Her sex­u­al­ity tests a friend­ship

Star Tribune - - ADVICE & GAMES - E-mail Carolyn Hax at tellme@wash­post.com.

Adapted from a re­cent on­line dis­cus­sion.

I have known “Sarah” for half my life. We are now in our late 20s. I came out to her as a les­bian two years ago and am cur­rently dat­ing some­one.

Sarah is a con­ser­va­tive Chris­tian, so I have made sure to be care­ful around her re­gard­ing our pub­lic dis­plays of af­fec­tion. I ba­si­cally told my girl­friend we should act the same around Sarah as we would around fam­ily. The oc­ca­sional kiss on the cheek or hand-hold­ing, noth­ing more.

Re­cently, my girl­friend and I asked Sarah out to din­ner. She ini­tially replied maybe, then about an hour later told us she would come if we “chilled with the PDA,” and added, “I would ask the same if your girl­friend was a man.”

I am an­gry. I have been very care­ful around her, and was shocked at her re­quest. I don’t re­ally know what to do. My fam­ily is un­sup­port­ive so I hide a sig­nif­i­cant amount of my life al­ready — they know but refuse to talk about it — and I don’t want to have to hide around my best friend. Any ad­vice on how to pro­ceed?

Dear Carolyn:

Her be­liefs do not carry an obli­ga­tion for you to sug­ar­coat who you are, so you have al­ready cho­sen to com­pro­mise your­self to please her where best friends typ­i­cally wouldn’t have to.

Treat­ing it as a PDA is­sue is a red her­ring, too. By­standers have begged handsy straight peo­ple to “get a room” since for­ever, of course — but that “Ew, yuck, PDA!” can’t be cover for those who wit­ness same-sex hand-hold­ing to com­plain that they’re “OK with gay peo­ple but sick of hav­ing ho­mo­sex­u­al­ity rubbed in their faces” or

Carolyn says:

what­ever word­ing the Big­otry Lite Bri­gade is cur­rently spew­ing.

So I hope you’ll chal­lenge Sarah’s weak self-jus­ti­fi­ca­tion:

“Are you sure you’d ask the same thing if I were dat­ing a man? Be­cause I am al­ready ex­tremely care­ful about my PDA around you, and that’s some­thing I wouldn’t do if I were dat­ing a man. I would just be my­self with­out even think­ing about it.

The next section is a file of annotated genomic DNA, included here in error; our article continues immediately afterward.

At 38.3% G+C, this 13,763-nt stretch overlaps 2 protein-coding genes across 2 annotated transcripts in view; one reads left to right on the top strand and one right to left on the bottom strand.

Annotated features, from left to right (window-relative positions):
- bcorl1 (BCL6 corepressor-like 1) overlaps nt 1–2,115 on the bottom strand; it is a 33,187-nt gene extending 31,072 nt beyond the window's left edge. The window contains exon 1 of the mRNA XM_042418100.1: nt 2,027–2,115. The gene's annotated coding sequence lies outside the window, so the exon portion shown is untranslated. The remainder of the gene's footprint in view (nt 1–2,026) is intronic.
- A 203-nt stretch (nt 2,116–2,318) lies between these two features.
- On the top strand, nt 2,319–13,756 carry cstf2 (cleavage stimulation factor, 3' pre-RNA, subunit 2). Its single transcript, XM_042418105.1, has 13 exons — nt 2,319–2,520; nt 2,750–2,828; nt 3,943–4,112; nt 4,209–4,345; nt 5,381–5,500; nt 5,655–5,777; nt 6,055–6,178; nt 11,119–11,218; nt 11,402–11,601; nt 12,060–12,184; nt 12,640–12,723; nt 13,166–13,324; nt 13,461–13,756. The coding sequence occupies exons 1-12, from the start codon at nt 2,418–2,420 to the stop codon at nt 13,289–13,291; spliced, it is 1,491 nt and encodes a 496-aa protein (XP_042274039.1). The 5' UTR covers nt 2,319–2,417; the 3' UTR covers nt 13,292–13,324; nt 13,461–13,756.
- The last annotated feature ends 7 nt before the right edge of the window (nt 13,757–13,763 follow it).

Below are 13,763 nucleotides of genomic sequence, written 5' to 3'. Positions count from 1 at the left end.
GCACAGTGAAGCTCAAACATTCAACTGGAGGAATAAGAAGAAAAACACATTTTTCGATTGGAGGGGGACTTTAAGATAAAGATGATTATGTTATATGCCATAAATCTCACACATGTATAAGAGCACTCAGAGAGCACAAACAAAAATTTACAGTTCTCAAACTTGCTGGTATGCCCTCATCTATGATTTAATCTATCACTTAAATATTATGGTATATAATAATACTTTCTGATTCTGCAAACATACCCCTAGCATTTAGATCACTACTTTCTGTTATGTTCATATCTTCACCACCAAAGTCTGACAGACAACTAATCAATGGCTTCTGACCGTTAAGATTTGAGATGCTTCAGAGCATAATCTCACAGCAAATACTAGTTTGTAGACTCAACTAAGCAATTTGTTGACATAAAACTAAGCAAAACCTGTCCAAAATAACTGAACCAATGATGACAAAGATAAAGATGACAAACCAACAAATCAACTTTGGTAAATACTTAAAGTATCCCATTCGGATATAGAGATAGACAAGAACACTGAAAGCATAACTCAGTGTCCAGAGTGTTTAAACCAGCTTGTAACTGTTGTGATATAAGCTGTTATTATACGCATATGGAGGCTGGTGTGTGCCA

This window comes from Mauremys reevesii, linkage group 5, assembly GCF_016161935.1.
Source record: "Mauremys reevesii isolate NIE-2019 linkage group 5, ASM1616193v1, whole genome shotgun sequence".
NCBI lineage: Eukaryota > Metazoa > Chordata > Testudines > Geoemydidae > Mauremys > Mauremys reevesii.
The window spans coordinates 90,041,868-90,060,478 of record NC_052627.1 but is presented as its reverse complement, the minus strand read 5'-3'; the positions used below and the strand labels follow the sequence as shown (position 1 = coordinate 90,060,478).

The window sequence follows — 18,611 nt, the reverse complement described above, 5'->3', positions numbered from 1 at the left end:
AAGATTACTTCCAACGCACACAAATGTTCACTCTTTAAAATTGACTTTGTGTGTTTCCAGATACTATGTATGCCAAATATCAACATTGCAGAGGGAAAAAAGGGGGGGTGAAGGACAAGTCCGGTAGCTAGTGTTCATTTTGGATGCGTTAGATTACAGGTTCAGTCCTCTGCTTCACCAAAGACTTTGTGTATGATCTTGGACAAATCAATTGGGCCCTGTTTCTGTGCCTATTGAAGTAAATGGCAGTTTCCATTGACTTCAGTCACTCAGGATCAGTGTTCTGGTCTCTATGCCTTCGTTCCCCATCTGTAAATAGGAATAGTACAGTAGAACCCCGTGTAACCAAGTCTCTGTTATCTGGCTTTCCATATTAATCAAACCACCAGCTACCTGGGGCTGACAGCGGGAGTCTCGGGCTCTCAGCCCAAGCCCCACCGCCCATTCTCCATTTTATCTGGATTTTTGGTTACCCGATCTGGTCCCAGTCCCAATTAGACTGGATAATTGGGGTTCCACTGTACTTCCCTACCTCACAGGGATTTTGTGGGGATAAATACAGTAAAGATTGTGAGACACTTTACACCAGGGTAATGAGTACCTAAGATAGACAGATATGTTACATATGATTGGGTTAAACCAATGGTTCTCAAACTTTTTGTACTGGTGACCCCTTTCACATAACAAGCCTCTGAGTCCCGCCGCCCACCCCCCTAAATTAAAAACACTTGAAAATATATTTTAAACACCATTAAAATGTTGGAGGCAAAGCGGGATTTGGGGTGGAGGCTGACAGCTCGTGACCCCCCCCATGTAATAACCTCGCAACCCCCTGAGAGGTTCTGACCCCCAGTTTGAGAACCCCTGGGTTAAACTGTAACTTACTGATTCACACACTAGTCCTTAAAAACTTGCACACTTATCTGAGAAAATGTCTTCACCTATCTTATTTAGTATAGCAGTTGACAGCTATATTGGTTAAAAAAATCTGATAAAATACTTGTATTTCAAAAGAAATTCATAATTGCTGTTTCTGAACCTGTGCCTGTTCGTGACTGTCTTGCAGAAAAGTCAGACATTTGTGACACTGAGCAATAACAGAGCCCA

“So I’ll ask the same as if your faith didn’t dis­crim­i­nate against me: May I en­joy the priv­i­lege of be­ing my­self around you, as is?”

Say you don’t ex­pect an im­me­di­ate re­sponse, but in­stead hope she’ll give this some thought.

I sug­gest this as­sum­ing you want to main­tain your friend­ship with Sarah. If this in­ci­dent is enough for you to re­think that, then that’s your pre­rog­a­tive and don’t let her or any­one else tell you oth­er­wise. In that case, a di­rect phras­ing will do: “I’ve al­ready held back to avoid up­set­ting you. So, no, I won’t ‘chill with the PDA’ — I’ve com­pro­mised enough.”

Reader weighs in

An im­por­tant life les­son that peo­ple need to learn for them­selves (yes, I did, the hard way) is that friend­ships aren’t al­ways for­ever. Also, some­times it’s bet­ter just to drift apart rather than pro­voke an ar­gu­ment: In this case, “Sarah” will know why even with­out her friend spelling it out.

True. But if our correspondent wants to say her piece for her own rea­sons, then I cer­tainly hope she does.

Carolyn says:

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